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My stay in Germany:

dressage horses in Germany In the fall of 2007 I was invited to Elmshorn, Germany by the Holsetiner Verband to be an auction rider and help train their young horses. With great enthusiasm I accepted the wonderful educational opportunity, left my fiancé, my horses, and my business behind, and ventured to Germany. This is my story.
I arrived at the Holsteiner Verband on a sunny day; September 29, 2007. I was in awe when I saw the Verband’s nearly 200 year old brick stable which serves as the base for the Northern German breed.

Nearly 200 horses reside in the historical buildings of the main and stallion stables. I was pleasantly surprised when I saw my room. It was a lovely brand new, one bedroom apartment with bay windows that overlooked the stallion barn and race track behind the Verband. I was above one wing of the stable where 16 of the Verband’s stallions that were in training lived. It happened to be the day the Holsteiner foal auction was held at the Verband. Thirty foals along side their mothers were presented for inspection in the morning and auctioned off in the afternoon. This event, I later realized, set the tone for my entire stay in Germany.

Foal after foal was presented by their breeder that was almost always, a farmer. Hundreds of years, generation after generation of hard working farmers that get together with their neighboring farmers every Sunday not only to update one another on local happenings, but to discuss what bloodlines work well together, which mares were due, which mares were lost, and on auction day they come together to do what they must do whether they want to or not-sell. These foals sold from 3,000 E to 19,000 E. They considered it a good sale, but the incident that solidified my opinion of Germans as true horsemen was this; at one point a foal kept trying to leave the arena petrified of the hundreds of people and wanted to return to the other horses-a woman was standing at the entrance with a lunge whip and kept whipping the foal for fear he would try to leave. He was not striking, not rearing, just standing whining three feet from her, lost from his mother. The woman’s facial expression became aggressive as she continued-the foal was frozen-and the crowd went wild booing and yelling. She was escorted out of the arena. Several breeders then came over and guided the foal back to his mother and closed the door to subside the foal’s temptation. There are unfortunately bad horse people everywhere that do terrible things to horses out of anger or fear, but that day and for the rest of my stay at the Verband I witnessed a tremendous knowledge and love for horses. That is what made me want to stay.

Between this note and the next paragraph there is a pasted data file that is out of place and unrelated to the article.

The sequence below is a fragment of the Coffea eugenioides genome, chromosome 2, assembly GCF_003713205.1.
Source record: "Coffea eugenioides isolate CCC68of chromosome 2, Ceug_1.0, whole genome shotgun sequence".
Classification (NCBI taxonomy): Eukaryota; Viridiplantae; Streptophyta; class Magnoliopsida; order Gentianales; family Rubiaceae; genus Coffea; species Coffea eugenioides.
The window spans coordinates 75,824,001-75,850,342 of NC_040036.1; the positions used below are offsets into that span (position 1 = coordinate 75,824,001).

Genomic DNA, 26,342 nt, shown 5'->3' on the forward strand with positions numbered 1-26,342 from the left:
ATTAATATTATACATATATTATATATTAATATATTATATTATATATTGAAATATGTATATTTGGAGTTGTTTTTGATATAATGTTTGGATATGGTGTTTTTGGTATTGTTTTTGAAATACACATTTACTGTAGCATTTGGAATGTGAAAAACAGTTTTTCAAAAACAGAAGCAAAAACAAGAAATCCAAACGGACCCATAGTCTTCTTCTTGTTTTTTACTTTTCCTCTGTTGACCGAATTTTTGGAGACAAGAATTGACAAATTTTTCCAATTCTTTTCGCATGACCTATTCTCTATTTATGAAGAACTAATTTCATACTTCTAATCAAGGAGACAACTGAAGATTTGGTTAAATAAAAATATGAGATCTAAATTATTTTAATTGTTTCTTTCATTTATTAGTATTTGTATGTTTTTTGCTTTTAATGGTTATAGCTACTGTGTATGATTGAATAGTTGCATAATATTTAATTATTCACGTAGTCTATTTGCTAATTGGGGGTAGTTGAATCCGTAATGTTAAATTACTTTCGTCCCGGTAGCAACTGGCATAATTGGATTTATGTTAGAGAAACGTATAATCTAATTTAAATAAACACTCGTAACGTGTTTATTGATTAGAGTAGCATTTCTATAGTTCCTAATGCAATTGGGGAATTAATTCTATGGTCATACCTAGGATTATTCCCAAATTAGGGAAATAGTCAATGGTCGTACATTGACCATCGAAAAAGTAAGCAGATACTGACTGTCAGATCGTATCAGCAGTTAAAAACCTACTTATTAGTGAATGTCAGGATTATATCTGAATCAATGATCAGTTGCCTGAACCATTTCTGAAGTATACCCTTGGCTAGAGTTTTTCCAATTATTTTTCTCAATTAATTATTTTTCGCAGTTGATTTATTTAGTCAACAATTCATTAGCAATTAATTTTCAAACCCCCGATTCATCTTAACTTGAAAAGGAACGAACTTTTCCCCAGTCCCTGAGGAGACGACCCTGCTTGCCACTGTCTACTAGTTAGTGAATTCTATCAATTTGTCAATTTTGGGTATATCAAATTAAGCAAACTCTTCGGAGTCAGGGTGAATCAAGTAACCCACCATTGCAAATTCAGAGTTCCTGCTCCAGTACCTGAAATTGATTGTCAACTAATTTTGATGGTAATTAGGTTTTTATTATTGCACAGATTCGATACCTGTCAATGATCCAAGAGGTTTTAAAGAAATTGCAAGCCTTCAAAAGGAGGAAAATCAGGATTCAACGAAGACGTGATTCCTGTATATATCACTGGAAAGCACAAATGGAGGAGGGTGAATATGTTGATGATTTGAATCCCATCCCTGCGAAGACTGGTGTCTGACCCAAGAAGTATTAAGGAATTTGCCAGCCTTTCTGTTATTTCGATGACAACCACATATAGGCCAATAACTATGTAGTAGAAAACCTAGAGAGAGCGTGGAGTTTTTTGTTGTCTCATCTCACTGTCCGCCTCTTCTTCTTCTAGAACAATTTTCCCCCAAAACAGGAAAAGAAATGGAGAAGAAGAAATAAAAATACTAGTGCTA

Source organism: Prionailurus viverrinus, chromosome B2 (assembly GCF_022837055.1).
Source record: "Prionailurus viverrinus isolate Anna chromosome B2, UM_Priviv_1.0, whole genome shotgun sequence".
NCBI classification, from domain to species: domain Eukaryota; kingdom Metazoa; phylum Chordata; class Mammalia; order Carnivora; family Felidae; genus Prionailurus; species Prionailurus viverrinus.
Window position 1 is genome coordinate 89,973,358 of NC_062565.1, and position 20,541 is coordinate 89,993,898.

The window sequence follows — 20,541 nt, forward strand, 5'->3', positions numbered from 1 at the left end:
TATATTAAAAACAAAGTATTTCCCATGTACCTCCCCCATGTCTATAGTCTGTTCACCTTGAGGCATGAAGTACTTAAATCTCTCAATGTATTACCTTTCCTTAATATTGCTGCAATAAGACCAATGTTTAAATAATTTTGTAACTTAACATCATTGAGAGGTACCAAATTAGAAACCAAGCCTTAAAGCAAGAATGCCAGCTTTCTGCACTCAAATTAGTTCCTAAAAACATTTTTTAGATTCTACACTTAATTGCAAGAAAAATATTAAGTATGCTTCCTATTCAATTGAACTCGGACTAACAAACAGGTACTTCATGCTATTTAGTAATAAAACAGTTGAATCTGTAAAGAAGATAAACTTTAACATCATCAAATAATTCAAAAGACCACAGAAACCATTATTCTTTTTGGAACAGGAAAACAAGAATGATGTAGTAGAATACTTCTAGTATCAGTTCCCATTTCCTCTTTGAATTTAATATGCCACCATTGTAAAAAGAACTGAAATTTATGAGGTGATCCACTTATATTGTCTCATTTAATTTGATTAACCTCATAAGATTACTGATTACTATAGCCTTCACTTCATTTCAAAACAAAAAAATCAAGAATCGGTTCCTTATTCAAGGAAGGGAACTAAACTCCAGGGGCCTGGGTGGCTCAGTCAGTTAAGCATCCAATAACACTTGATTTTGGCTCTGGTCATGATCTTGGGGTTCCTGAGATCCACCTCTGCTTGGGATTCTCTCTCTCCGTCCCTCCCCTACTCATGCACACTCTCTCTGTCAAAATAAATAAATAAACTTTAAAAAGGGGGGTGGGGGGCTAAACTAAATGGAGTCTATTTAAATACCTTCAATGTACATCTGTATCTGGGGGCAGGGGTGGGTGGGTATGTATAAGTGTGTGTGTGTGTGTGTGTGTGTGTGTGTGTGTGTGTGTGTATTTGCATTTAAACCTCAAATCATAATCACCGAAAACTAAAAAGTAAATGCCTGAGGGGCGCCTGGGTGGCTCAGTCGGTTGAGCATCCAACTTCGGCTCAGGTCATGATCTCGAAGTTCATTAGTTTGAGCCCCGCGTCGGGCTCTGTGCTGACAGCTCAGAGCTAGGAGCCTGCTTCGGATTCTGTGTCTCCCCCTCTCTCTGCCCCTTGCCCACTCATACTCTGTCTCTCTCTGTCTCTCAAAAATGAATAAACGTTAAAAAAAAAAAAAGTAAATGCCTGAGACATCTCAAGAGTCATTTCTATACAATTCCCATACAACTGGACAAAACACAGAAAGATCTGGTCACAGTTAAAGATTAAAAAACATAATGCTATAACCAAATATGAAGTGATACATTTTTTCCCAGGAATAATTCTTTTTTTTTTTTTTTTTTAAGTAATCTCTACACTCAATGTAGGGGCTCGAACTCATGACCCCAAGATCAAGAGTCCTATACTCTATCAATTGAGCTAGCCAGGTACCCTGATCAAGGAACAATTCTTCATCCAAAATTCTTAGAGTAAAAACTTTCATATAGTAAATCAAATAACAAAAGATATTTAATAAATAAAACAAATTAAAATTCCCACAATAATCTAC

My first day of work was a bit intimidating. I was surrounded by Germans of course speaking German (which is not necessarily a delicate language). Even when Germans say a simple phrase like “use this bridle” they speak with such emotion and animation that it is hard to decipher if they are upset or not. I thought I had a small grasp of the German language since I took two years in college, but the longer I lived there the more I realized I did not know anything! So, my first day I watched intensely what everyone was doing trying to figure out in my nearly speechless world what their barn edict was. Sometimes I was right in how I did things and sometimes I was wrong. I kept telling myself what my mother always told me growing up, “You must have thick skin to survive in this business.”